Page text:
November 20, 2023

New report finds Pima County Sheriff’s Department has history of not responding to calls from lost migrants

Advocacy group No More Deaths found that the sheriff’s department handled distress calls based on perceived immigration status. Sheriff Nanos disputes the findings, says whether calls are transferred to Border Patrol is based purely on proximity.

border deaths 2021 wallet Lockers at the Pima County Medical Examiner’s Office contain belongings recovered alongside migrants who died in the desert. Death investigators use the items to help determine the person’s identity, and return their remains to family.
Alisa Reznick/AZPM

A new report found that the way the Pima County Sheriff’s Department responds to distress calls from undocumented migrants lost in the desert is discriminatory, violates the department’s own standards of conduct, and has led to deaths and disappearances that could have been avoided. The sheriff’s department disputes these findings.

Advocacy group No More Deaths reviewed more than two thousand 911 calls handled by the Pima County Sheriff’s Department from the summer of 2016 to the summer of 2018, a sample of 64 emergency calls transferred to Border Patrol in June 2022, and another 4 cases of English speakers calling for emergency search and rescue during the same month, which No More Deaths obtained under public records law.

Parker Deighan, who worked on the report, said what they found was a segregated and discriminatory system where calls are treated differently based on whether the caller dialed from a remote border region and didn’t speak English.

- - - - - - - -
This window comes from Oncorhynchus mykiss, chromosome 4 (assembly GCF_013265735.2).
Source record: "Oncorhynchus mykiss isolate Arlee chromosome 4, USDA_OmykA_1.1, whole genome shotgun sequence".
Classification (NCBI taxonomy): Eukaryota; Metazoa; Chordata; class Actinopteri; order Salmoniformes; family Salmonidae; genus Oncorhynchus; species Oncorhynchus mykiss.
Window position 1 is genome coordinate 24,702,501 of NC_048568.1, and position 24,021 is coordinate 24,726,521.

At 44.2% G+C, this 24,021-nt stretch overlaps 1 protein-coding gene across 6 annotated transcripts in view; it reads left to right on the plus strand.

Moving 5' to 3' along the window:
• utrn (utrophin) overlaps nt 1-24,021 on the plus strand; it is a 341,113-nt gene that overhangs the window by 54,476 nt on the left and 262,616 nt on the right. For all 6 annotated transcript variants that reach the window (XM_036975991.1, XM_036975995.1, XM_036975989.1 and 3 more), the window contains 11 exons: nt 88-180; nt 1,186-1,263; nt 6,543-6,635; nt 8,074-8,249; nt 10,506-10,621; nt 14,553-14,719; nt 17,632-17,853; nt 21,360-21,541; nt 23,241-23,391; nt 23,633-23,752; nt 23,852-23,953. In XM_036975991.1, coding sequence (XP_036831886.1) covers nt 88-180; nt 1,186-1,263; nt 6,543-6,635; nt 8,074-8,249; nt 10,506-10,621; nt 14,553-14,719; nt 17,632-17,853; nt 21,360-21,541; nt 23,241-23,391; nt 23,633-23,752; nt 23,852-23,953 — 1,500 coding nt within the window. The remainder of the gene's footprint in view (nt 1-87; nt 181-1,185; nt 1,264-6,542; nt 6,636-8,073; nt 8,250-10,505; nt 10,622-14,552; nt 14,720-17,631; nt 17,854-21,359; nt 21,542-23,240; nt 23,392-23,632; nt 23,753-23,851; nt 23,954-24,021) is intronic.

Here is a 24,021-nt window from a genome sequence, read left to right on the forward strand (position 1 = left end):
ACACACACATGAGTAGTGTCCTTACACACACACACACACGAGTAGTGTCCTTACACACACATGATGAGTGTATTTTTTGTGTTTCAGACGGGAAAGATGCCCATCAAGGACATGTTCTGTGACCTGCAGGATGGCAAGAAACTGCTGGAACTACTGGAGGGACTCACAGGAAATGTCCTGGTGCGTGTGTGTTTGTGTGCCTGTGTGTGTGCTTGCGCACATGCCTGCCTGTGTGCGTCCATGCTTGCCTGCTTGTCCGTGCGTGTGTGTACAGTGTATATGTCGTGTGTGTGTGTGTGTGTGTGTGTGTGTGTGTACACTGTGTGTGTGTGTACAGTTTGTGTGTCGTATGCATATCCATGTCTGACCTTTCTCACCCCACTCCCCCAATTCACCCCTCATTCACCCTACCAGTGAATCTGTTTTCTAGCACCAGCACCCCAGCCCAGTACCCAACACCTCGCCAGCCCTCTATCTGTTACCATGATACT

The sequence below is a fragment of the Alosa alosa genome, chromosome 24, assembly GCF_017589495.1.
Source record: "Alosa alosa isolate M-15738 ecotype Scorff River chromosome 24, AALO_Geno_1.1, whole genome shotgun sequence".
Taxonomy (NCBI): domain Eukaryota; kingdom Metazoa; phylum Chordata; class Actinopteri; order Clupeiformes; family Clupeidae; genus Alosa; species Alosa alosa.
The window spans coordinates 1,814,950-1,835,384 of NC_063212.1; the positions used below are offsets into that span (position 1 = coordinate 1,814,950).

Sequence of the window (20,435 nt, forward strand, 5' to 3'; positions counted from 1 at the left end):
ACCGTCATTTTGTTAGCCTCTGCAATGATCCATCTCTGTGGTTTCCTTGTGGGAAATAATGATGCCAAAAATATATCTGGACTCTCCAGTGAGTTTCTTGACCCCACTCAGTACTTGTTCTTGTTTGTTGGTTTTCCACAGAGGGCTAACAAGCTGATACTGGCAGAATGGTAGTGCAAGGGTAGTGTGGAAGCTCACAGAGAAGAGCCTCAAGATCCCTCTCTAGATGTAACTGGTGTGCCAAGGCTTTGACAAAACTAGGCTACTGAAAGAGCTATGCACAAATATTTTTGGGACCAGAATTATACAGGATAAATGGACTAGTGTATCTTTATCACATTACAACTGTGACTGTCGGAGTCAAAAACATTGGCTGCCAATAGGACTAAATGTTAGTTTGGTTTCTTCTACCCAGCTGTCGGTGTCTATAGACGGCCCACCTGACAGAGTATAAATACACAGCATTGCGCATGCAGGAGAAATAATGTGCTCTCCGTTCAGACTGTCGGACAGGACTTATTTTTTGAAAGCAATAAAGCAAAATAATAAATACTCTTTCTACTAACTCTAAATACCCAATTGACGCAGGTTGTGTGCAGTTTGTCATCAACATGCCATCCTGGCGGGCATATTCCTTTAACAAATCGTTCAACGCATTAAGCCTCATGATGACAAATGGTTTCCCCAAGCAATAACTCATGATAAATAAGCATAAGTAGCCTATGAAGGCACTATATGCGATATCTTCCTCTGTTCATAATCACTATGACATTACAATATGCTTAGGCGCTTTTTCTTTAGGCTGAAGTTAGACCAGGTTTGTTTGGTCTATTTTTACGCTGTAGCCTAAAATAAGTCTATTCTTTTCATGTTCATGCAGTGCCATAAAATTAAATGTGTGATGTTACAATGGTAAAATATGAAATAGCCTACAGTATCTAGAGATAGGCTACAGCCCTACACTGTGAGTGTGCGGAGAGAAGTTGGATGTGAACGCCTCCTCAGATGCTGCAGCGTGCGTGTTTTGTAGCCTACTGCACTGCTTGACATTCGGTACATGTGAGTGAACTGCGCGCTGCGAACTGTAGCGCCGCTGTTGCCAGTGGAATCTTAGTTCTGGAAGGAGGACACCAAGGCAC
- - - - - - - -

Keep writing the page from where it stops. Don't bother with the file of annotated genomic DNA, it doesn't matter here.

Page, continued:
“What we showed was not only that the system is discriminatory, on the basis of immigration status, which is against Pima County’s own protocols, as well as, we contest it’s unconstitutional and violates the 14th Amendment,” Deighan said.

The report found the dispatcher immediately transferred calls to Border Patrol, they collected no information from the callers, and the dispatcher often didn’t speak Spanish or understand what the caller was trying to tell them, all of which likely contributed to deaths and disappearances.

Pima County Sheriff Chris Nanos disputed the report’s findings, saying the department decides whether to transfer a call to another agency based on proximity alone and not what language a person is speaking.

“No matter where you’re at in this county when you call us and you tell us, ‘Hey, I’m lost,’ or ‘I need help,’ we’re going to send you the closest unit available, and sometimes that happens to be another agency,” Nanos said

When asked about instances in the report that demonstrated otherwise, some of which were during his current tenure, which began in 2021, Nanos said that unless he was provided with a case number where he could look at specifics, he’s going to say the accusations are false. He said the report’s authors should call him directly to voice their concerns — about the records they received from his department.

No More Deaths looked at 64 cases specifically from June of 2022 and found that in 17 of them, the person wasn’t found. In none of those cases did the advocacy group find any record of the Sheriff’s Department doing any ground search with either deputies or their search and rescue team which has 200 to 300 volunteers.

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